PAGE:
First study of its kind says London needs £4.9 billion a year for affordable homes
A landmark report has found that some £4.9 billion a year is needed to deliver affordable homes in London, seven times more than the capital currently receives.
The figures come from a new analysis, the first of its kind, by City Hall, London’s G15 largest housing associations, councils, and housing experts with modelling showing that the capital needs a seven-fold increase in funding from Government.
It says that more funding would help meet huge need for affordable housing, a greater focus on social rented housing, and rising construction costs.
The Mayor of London, Sadiq Khan, currently receives around £700 million affordable housing grant per year from the Government. Last year a record 14,544 affordable homes, including nearly 4,000 at social rent levels, were started, more than in any year since City Hall took control of housing investment in the capital, and exceeding the target of 14,000 agreed with Government ministers.
However, the report highlights that if the Mayor, housing associations, and councils are going to be able to meet Londoners’ housing needs, vastly increased Government investment is urgently needed.
The Mayor’s current Affordable Homes Programme, launched in 2016, runs until March 2022. Working with the G15 group of London’s largest housing associations, councils, and other housing sector experts, City Hall examined how much grant funding is needed to deliver a 10 year programme to follow this, until 2032.
Based on the Mayor’s draft London Plan, which identifies need and capacity for 65,000 new homes each year of which 50% should be affordable, this programme aims to deliver 325,000 new affordable homes. Of these, 70% or 22,750 would be social rent, 20% or 6,500 shared ownership, and 10% or 3,250 for intermediate rent.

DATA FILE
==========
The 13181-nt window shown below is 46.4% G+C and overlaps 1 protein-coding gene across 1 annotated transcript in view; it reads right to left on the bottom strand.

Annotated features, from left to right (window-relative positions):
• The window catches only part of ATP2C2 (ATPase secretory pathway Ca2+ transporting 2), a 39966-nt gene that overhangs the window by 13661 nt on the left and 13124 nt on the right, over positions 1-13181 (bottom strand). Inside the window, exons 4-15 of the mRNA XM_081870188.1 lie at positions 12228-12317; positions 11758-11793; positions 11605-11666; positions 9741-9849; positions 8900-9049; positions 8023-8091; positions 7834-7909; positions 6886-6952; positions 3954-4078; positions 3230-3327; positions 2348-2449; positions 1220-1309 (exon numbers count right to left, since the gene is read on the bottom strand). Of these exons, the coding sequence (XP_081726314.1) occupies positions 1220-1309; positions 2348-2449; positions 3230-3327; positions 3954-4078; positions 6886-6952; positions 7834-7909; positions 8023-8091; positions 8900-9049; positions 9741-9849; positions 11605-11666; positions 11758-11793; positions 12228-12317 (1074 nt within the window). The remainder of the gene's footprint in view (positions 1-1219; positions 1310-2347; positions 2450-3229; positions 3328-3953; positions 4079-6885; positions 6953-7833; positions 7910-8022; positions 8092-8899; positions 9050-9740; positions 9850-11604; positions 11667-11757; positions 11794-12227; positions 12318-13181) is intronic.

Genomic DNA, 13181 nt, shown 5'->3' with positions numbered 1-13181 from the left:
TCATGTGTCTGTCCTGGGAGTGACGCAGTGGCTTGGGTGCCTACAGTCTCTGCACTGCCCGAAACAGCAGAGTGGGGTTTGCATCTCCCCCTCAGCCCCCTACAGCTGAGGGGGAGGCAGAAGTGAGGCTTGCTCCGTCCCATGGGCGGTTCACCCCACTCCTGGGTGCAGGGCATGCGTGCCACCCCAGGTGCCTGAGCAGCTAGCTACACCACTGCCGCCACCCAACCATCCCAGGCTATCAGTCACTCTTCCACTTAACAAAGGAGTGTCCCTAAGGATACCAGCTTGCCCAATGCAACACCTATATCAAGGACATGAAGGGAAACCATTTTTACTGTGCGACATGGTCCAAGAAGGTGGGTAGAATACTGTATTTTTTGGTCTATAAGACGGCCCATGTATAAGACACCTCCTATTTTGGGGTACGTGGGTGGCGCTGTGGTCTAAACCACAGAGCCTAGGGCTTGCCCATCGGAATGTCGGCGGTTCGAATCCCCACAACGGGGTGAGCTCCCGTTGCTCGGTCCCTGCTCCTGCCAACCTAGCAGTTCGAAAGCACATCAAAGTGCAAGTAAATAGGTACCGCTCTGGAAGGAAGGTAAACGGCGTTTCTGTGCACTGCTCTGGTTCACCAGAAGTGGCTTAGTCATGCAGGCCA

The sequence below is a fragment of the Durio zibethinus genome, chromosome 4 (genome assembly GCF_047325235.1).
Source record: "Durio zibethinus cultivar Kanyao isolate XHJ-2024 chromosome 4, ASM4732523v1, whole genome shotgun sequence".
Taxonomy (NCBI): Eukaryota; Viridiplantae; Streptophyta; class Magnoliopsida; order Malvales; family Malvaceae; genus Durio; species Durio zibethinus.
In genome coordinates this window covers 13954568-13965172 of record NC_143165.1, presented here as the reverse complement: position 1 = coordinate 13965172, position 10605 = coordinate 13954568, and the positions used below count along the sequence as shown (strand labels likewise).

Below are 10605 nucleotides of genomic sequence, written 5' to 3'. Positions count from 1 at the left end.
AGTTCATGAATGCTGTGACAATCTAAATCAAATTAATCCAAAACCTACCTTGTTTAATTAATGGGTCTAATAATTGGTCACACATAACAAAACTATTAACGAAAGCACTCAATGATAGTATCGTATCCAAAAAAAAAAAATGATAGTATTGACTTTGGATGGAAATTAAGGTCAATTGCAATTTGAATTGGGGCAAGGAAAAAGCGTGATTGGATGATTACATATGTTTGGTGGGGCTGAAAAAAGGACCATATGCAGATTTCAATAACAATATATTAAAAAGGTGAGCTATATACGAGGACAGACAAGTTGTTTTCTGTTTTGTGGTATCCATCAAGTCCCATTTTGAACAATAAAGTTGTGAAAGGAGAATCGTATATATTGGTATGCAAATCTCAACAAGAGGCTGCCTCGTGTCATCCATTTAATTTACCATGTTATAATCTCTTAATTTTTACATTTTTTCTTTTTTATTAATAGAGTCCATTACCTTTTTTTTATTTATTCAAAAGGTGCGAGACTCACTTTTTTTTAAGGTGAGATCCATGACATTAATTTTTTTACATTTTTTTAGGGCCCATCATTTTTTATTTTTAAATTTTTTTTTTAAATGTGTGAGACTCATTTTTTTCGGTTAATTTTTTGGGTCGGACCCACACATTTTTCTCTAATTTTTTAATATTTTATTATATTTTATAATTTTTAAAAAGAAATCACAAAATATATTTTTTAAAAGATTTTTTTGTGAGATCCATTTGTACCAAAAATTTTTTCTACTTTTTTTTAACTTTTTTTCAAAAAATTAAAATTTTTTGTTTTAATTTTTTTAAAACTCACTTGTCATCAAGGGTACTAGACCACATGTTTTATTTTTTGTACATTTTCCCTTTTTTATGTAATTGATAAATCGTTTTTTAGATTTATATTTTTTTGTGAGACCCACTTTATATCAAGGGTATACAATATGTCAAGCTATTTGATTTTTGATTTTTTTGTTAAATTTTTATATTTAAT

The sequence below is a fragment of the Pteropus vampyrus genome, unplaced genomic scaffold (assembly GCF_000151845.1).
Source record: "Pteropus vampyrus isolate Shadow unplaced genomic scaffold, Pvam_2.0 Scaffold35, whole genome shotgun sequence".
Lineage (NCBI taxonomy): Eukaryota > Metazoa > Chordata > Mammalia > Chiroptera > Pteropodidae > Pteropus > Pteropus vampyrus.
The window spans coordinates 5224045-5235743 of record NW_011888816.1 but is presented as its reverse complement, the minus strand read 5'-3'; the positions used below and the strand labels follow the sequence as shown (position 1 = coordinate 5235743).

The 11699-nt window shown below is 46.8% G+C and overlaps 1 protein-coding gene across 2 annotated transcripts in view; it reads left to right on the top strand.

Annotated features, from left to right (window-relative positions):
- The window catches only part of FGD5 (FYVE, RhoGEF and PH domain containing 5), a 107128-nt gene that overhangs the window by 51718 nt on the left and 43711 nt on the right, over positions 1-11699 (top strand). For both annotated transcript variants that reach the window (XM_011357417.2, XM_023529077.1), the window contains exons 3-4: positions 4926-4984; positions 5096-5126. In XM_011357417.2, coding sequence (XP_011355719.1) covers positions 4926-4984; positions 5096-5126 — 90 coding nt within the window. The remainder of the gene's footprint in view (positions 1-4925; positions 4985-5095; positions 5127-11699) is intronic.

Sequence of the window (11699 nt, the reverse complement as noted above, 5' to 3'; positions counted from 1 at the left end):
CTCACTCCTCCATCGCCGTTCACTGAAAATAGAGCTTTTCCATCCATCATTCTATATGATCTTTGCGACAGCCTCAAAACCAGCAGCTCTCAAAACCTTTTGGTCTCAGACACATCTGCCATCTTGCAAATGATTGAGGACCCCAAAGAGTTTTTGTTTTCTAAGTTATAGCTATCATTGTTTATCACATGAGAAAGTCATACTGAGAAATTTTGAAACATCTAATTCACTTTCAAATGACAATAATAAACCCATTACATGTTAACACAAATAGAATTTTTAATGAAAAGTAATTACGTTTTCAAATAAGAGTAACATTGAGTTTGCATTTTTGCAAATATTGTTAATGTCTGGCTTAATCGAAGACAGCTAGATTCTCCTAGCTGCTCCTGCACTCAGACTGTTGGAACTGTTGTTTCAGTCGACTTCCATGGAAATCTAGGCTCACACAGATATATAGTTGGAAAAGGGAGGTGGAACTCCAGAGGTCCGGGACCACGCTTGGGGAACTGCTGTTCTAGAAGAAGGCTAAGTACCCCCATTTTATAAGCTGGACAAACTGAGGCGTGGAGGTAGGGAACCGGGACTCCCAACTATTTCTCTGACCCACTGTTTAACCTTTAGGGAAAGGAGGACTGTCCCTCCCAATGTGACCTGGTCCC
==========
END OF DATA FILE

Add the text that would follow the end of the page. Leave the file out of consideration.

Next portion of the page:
Delivering this number of new social rented and other genuinely affordable homes will require significant subsidy, the report points out. Furthermore, construction costs are estimated to increase by 3.4% each year until 2023 which, alongside inflation and a variable housing market, mean the subsidy needed to deliver the homes London needs is far greater in cash terms than a decade ago.
‘This analysis shows the vast increase in Government funding required to deliver the affordable homes that Londoners desperately need. City Hall is building record numbers of new council and social homes, but we need far more funding if we are to truly tackle the housing crisis. As a new Prime Minister takes the helm, they must provide the funding we need to turn this crisis around,’ said Khan.
According to Paul Hackett, chair of the G15 group of London’s largest housing associations, housing associations have shown great flexibility in recent years, responding to lower grant rates since 2011 by building more housing for sale to fund a pipeline of affordable homes.
‘But London’s large associations now fund up to 85% of the cost of new homes from their own resources. With the private market slowing, this cross-subsidy model is at breaking point,’ he said.
‘This research shows that to build genuinely affordable homes at the scale required, the Government’s approach to funding needs to fundamentally change. We need to return to higher grant rates and agree a long-term settlement to give us the tools to keep tackling the housing crisis head-on,’ he pointed out.
Before 2008, grant funding consistently covered more than half the cost of a new affordable home. But since the Coalition Government, it has fallen to much lower levels, now at around 15% to 20%, the report says so a return is needed to previous funding levels, with around 48% of the cost of a new home needing to be covered by public subsidy.